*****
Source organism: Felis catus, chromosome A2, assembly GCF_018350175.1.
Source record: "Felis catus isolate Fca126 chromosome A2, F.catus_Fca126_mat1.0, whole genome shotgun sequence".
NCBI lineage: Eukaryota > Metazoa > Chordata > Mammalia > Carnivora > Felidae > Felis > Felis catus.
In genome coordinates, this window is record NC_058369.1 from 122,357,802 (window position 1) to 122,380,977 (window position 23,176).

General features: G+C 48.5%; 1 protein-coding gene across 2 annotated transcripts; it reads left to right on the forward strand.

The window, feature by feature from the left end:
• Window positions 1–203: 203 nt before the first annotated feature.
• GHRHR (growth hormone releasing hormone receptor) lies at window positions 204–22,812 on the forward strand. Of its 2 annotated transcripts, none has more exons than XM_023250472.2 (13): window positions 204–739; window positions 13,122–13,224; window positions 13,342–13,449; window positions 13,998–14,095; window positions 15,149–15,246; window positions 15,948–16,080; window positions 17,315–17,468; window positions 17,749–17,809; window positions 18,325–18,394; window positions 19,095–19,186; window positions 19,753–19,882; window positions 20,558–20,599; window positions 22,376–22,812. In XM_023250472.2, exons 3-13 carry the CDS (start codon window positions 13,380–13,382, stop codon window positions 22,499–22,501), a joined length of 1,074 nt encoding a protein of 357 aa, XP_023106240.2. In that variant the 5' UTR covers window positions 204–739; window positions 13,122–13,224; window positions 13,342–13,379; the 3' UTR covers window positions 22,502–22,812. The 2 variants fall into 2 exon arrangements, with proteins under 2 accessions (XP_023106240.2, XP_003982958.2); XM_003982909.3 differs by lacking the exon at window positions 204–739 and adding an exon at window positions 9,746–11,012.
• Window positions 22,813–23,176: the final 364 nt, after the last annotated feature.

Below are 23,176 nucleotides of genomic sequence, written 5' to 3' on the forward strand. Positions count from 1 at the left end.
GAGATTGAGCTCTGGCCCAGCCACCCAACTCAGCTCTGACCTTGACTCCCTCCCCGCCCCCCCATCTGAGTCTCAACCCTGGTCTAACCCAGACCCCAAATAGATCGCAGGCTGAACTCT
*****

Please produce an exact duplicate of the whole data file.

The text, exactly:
Source organism: Felis catus, chromosome A2, assembly GCF_018350175.1.
Source record: "Felis catus isolate Fca126 chromosome A2, F.catus_Fca126_mat1.0, whole genome shotgun sequence".
NCBI lineage: Eukaryota > Metazoa > Chordata > Mammalia > Carnivora > Felidae > Felis > Felis catus.
In genome coordinates, this window is record NC_058369.1 from 122,357,802 (window position 1) to 122,380,977 (window position 23,176).

General features: G+C 48.5%; 1 protein-coding gene across 2 annotated transcripts; it reads left to right on the forward strand.

The window, feature by feature from the left end:
• Window positions 1–203: 203 nt before the first annotated feature.
• GHRHR (growth hormone releasing hormone receptor) lies at window positions 204–22,812 on the forward strand. Of its 2 annotated transcripts, none has more exons than XM_023250472.2 (13): window positions 204–739; window positions 13,122–13,224; window positions 13,342–13,449; window positions 13,998–14,095; window positions 15,149–15,246; window positions 15,948–16,080; window positions 17,315–17,468; window positions 17,749–17,809; window positions 18,325–18,394; window positions 19,095–19,186; window positions 19,753–19,882; window positions 20,558–20,599; window positions 22,376–22,812. In XM_023250472.2, exons 3-13 carry the CDS (start codon window positions 13,380–13,382, stop codon window positions 22,499–22,501), a joined length of 1,074 nt encoding a protein of 357 aa, XP_023106240.2. In that variant the 5' UTR covers window positions 204–739; window positions 13,122–13,224; window positions 13,342–13,379; the 3' UTR covers window positions 22,502–22,812. The 2 variants fall into 2 exon arrangements, with proteins under 2 accessions (XP_023106240.2, XP_003982958.2); XM_003982909.3 differs by lacking the exon at window positions 204–739 and adding an exon at window positions 9,746–11,012.
• Window positions 22,813–23,176: the final 364 nt, after the last annotated feature.

Below are 23,176 nucleotides of genomic sequence, written 5' to 3' on the forward strand. Positions count from 1 at the left end.
GAGATTGAGCTCTGGCCCAGCCACCCAACTCAGCTCTGACCTTGACTCCCTCCCCGCCCCCCCATCTGAGTCTCAACCCTGGTCTAACCCAGACCCCAAATAGATCGCAGGCTGAACTCT